Christ carrying cross

For Christians around the globe, Good Friday is one of the most important days of the year. And the Easter resurrection of Jesus Christ is not just the foundation of the entire faith, but a cultural touchstone.

But a new book that investigates Passion Week has reached the shocking conclusion Jesus Christ wasn’t actually crucified on that Friday at all.

“The Great Christian Lie,” by James C. DeSelms, argues Christ was crucified on Wednesday, the 13th of Nisan on the Jewish calendar.

DeSelms presents a detailed breakdown of everything Jesus and His disciples did during Passion Week, including an in-depth medical examination of exactly what Messiah endured during His crucifixion. He argues the resurrection took place on the Feast of First Fruits, showing a deep connection between the life of Christ and the biblical calendar and indicating the Passion of Messiah was the culmination of many of the biblical feasts.

Indeed, “The Great Christian Lie” is an invaluable guide for any believer who wants to understand the most important week in human history. It’s also a formidable assemblage of many of the prophetic proofs Jesus was the Jewish Messiah.

At the same time, the book explains why many Jews were so excited upon Jesus’ entry into Jerusalem, believing He was about to liberate them from Roman control. It additionally shows how the position of the Jewish religious leaders was profoundly threatened by His ministry, fueling the hatred that led to Jesus’ execution.

What you may understand about the death, burial and resurrection for Jesus could be a lie. Find out the extraordinary truth about Passion Week, and how God’s plan is even more elegant and wonderful than you could have imagined. “The Great Christian Lie: The Truth On Passion Week” is available now in the WND Superstore.

Through both close textual reading and complimentary historical research, DeSelms gives Christians a fresh perspective on the events surrounding Jesus’ death and His return to life. Many believers may find they can truly understand Passion Week for the first time.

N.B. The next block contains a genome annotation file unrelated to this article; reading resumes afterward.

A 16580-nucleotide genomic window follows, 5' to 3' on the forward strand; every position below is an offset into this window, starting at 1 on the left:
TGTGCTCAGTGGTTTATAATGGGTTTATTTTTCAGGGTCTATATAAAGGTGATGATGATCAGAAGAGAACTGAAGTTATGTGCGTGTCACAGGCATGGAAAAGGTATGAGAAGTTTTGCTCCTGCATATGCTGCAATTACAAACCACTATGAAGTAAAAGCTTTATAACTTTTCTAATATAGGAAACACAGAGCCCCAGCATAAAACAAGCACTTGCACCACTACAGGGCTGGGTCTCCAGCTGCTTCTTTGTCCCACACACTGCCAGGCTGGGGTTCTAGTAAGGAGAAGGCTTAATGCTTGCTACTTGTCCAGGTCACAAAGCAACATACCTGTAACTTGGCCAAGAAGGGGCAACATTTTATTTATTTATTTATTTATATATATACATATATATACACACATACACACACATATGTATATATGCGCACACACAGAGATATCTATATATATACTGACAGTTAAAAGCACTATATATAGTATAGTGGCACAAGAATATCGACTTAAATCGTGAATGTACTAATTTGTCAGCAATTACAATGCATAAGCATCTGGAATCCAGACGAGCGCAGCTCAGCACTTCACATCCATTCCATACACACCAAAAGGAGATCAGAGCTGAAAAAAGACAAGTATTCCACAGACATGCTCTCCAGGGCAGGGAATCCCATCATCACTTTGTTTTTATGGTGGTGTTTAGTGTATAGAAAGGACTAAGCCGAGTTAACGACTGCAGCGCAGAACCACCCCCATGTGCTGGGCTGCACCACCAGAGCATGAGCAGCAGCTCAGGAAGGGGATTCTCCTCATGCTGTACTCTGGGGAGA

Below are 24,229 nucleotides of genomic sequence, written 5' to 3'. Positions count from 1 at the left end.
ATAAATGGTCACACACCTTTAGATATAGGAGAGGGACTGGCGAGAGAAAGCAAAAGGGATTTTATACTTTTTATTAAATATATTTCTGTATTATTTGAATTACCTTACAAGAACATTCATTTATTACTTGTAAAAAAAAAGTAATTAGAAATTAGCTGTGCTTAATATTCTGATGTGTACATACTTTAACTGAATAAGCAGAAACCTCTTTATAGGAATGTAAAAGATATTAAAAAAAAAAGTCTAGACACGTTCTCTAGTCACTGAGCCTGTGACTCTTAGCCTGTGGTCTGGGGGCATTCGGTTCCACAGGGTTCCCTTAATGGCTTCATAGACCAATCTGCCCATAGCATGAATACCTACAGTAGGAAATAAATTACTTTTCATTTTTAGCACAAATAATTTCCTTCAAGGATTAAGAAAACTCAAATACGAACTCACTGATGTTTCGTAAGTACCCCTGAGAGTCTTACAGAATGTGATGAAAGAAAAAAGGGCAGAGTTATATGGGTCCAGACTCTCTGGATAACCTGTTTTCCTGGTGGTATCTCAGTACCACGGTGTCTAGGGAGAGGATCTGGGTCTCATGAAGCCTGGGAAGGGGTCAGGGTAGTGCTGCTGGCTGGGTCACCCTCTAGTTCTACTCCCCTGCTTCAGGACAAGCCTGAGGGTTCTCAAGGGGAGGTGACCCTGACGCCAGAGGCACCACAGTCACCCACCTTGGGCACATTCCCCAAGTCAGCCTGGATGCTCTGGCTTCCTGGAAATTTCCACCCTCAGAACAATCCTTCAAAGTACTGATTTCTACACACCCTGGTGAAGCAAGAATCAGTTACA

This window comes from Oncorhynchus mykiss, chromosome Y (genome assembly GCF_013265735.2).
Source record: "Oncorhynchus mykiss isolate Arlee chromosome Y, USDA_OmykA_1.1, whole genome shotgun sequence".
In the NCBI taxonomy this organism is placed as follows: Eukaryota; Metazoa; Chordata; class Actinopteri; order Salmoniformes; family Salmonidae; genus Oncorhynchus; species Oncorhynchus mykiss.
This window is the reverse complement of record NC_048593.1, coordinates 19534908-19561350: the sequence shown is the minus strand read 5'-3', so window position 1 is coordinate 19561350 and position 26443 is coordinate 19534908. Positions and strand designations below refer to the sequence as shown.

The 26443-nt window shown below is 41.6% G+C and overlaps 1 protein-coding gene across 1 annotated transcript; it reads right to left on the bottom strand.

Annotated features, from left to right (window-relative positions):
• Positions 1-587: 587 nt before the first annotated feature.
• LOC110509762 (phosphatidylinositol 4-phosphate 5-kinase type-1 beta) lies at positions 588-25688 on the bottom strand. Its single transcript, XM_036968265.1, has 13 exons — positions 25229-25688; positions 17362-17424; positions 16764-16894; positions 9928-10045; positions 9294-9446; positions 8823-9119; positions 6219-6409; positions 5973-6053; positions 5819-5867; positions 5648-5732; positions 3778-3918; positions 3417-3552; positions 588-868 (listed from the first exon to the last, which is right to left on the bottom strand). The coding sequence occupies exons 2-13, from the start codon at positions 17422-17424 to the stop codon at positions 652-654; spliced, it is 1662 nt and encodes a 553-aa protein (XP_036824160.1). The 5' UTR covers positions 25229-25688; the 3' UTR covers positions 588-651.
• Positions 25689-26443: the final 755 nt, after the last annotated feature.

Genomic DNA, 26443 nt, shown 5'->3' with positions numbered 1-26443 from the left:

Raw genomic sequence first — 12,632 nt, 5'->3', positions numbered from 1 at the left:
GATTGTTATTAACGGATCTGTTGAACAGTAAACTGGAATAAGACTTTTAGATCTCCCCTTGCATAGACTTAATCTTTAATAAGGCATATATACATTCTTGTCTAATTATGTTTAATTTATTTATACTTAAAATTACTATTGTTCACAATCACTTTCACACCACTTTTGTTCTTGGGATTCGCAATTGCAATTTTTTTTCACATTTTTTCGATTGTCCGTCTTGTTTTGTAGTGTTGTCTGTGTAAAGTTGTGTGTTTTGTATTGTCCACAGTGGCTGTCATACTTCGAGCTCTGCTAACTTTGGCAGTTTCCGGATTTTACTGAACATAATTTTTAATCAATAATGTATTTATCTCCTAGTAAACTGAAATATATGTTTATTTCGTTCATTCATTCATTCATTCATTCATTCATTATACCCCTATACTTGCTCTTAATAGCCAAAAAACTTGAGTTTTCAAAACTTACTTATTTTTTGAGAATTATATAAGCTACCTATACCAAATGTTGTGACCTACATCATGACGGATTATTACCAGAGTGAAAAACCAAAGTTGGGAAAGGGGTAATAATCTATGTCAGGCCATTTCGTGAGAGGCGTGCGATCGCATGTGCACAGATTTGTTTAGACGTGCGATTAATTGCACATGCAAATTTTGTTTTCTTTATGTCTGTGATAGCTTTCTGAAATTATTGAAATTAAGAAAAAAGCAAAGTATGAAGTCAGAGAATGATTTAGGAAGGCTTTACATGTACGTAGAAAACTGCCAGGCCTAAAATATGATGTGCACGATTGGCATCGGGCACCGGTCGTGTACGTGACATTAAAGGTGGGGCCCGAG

An increasing number of Christian leaders believe Christians are celebrating the resurrection on the wrong day.

“The Council of Nicaea, in 325 AD, agreed that all churches should celebrate Easter (the resurrection) on the same day, but did not designate the date,” DeSelms writes.

“Over time, various dates were used, and today Easter is celebrated on the first Sunday after the full moon following the Vernal Equinox. If the full moon occurred on a Sunday, and thereby coincide with the Passover, Easter was celebrated on the following Sunday. This deliberately ensured that Easter would never be celebrated on Passover.”

But why was this so important to the early church? Why wouldn’t Christians want to keep the biblical calendar and show how the life of Jesus was so deeply linked to the Jewish feasts?

As DeSelms shows, many Jerusalem Christians actually did want to preserve these links. However, the anti-Semitism present in the early church led to a deliberate effort to sever Christianity from its Jewish roots.

“He writes: “[W]e can clearly see that the early church would do whatever was necessary to eliminate any Jewish influence on the crucifixion and resurrection of Jesus. It is important to remember that Jesus was a Jew, followed Jewish customs, and obeyed Jewish law. When we remember this fact, and quit trying to apply Christianity to these events, the picture becomes clearer.”

“The Great Christian Lie” blows apart some of the greatest deceptions in the history of the Christian faith. It’s a text no believer genuinely curious about the passion, death and resurrection of the Messiah should ignore.

What you may understand about the death, burial and resurrection for Jesus could be a lie. Find out the extraordinary truth about Passion Week, and how God’s plan is even more elegant and wonderful than you could have imagined. “The Great Christian Lie: The Truth On Passion Week” is available now in the WND Superstore.

 

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